How Can We Win the War Against the Left? | The American Spectator | USA News and Politics
How Can We Win the War Against the Left?
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The Prussian military theorist Carl von Clausewitz is famous for his epigram, “War is the continuation of politics by other means.” It’s especially easy to see the truth of that statement in this presidential election cycle, with political battles already spilling into guerilla warfare in America’s cities.

Many of us are worried about tactics — parrying the blows sent our way by the Left and landing a few good ones of our own. But tactical skill is only one element in a battle and certainly in a war. Tactical superiority can be overwhelmed by a better large strategic plan. Perhaps most important of all considerations is the willingness of the people to uphold the fight.

This is a religious conflict, and without a devotion clearer, deeper and more sincere than that of the opponents, we stand little chance of victory.

This was demonstrated dramatically in Vietnam. American arms were victorious in battle, even when grave mistakes were made. The war was lost because the electorate did not want it any more. “Peace with honor” stayed honorable for just long enough to be sure that America would never recommit to fight, and then the North Vietnamese calmly and without fear of penalty tossed the treaty in the garbage and swiftly scooped up the South, graciously allowing the last helicopter to leave unmolested from the U.S. Embassy roof. The communists won the war because the American electorate saw no reason to fight any more.

Our political battles follow the same principle. All the consultants in the world can’t win an election if people do not feel a commitment deep enough to enable them to face the political opposition.

On the deepest level, this stems from religious commitment. That does not mean a commitment to a traditional religion. They fancy themselves untraditional and we imagine them irreligious, but the truth is that many Americans on the left have a fundamentalist religion. Debate is not welcome; difference of opinion is heretical, though they use the words “racist” or “transphobic” or the like as substitutes for that old word “heretical.”  No matter — they perceive debate and dissent as an existential threat in the exact same way as if they were a Grand Inquisitor or an Iranian Ayatollah.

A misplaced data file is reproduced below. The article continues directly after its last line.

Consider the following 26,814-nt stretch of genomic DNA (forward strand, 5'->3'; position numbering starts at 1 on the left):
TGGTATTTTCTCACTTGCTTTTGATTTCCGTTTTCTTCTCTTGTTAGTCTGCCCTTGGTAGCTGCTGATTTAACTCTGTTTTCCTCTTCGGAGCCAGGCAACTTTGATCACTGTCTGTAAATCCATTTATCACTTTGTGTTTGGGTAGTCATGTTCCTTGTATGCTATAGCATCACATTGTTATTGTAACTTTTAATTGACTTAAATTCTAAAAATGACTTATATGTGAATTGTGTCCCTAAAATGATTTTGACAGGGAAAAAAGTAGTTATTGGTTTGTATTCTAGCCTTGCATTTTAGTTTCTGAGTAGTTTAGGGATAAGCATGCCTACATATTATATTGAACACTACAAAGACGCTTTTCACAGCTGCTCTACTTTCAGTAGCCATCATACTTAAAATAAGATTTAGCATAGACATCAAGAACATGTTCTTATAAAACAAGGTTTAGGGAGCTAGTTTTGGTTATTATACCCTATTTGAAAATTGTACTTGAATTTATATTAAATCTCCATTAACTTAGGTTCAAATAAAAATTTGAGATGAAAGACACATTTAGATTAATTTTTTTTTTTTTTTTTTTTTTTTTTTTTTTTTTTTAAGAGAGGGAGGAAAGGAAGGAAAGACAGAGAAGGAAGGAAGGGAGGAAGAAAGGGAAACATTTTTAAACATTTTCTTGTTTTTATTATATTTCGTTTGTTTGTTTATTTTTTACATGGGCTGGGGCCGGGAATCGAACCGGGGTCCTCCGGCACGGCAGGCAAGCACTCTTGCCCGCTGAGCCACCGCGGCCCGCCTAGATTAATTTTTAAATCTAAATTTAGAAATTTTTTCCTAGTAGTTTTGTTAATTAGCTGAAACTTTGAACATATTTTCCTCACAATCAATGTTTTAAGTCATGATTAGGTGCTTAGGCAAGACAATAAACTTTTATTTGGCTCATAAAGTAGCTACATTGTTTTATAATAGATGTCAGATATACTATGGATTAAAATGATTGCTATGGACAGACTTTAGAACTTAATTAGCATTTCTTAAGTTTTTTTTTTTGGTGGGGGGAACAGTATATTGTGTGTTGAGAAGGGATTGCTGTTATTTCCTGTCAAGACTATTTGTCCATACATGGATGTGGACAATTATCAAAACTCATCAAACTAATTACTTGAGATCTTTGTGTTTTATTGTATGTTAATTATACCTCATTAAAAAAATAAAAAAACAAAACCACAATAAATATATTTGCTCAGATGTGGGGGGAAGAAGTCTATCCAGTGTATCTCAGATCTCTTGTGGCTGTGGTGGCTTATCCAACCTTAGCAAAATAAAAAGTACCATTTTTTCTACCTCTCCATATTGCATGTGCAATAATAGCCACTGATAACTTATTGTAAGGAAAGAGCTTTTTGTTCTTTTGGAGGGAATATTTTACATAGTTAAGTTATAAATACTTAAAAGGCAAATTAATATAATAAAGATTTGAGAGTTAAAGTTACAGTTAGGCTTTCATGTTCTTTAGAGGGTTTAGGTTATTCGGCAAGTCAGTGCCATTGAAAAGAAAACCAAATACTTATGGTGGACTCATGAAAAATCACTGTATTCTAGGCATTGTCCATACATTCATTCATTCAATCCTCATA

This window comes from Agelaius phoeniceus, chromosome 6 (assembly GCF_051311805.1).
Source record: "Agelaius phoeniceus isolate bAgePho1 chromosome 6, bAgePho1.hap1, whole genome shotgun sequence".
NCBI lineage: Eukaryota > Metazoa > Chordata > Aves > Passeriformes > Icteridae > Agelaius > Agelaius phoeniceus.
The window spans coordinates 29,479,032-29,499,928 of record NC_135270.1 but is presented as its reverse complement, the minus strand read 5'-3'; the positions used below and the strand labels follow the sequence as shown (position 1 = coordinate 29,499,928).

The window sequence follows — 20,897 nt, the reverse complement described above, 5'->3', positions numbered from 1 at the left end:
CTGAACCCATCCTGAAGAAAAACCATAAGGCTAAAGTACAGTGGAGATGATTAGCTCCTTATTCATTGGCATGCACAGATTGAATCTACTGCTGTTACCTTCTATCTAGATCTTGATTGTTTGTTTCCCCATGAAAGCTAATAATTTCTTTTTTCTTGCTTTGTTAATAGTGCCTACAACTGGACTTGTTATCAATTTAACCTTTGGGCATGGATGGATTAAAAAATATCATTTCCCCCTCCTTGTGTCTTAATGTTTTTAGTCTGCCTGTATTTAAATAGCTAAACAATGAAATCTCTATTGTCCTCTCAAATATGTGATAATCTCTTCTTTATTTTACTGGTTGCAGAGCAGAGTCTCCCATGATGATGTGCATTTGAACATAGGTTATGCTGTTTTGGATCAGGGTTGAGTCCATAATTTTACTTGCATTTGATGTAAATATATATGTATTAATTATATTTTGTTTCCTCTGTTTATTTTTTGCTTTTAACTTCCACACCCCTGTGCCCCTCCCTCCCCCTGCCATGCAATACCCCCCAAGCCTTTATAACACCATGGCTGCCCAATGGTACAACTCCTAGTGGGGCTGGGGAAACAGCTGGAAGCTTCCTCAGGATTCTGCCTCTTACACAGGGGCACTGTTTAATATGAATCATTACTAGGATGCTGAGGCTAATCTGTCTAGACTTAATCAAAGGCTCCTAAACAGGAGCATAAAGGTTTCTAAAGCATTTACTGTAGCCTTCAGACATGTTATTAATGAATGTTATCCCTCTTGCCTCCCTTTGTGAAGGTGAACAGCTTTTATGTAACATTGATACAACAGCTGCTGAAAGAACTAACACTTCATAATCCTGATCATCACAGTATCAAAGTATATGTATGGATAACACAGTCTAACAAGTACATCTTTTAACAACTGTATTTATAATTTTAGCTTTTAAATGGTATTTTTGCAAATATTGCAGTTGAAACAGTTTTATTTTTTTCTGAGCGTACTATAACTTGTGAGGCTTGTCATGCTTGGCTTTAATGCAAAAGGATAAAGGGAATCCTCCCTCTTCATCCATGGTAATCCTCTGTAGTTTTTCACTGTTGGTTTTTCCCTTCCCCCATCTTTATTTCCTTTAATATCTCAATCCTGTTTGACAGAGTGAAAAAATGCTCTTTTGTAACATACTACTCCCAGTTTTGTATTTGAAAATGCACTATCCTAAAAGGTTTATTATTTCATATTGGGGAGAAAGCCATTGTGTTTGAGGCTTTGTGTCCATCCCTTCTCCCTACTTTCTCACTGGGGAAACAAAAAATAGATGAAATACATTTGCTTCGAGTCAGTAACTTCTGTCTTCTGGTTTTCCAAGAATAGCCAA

No armchair arguments can budge such non-rational commitment. One will much sooner lose the desire to continue a fruitless debate than the other side will acknowledge anything at all.

This is a religious conflict, and without a devotion clearer, deeper and more sincere than that of the opponents, we stand little chance of victory.

The party of Lincoln must look back to the example of Lincoln in order to win. An unconventional religionist, not much of a churchgoer, a great iconoclast, Lincoln nonetheless framed the great struggle of his day as truly religious in its nature. The principle worth dying for — that “all men are created equal” — was the truth established by “Nature and Nature’s God.” Lincoln tried and succeeded in awakening devotion through striking deep mystic chords, not well enough to preserve the Union without a fight, but enough to inspire a long and painful war effort until victory was attained and slavery ended.

We must be clear about the principles we hold that cannot be compromised. Do we have a vision of freedom that would get us to go into the streets, that would get us to risk as much as our misguided, ignorant, intolerant but deeply believing fellow citizens are risking? We will not win this one without knowing deeply and clearly what matters most in our lives. How do our politics flow from first principles, from the deep religious commitment that gives the most fundamental meaning to our lives, and from what is dearer than our own comfort and even life itself?

Only by asking ourselves such questions and coming forth with a real answer can we confidently engage in political battle and expect victory. Never has it been clearer that our deepest principles must be victorious.

In the coming weeks, I wish to use this space to explore the connection between the political positions of today’s American Right and the great shared religious heritage that flows out of the Bible and began to realize itself in emerging free governments in Britain, Holland, and that country conceived from its very start in liberty, our United States. I look forward to exploring together, and finding our victory through an ever-deeper devotion to the source of meaning at work in our own lives.

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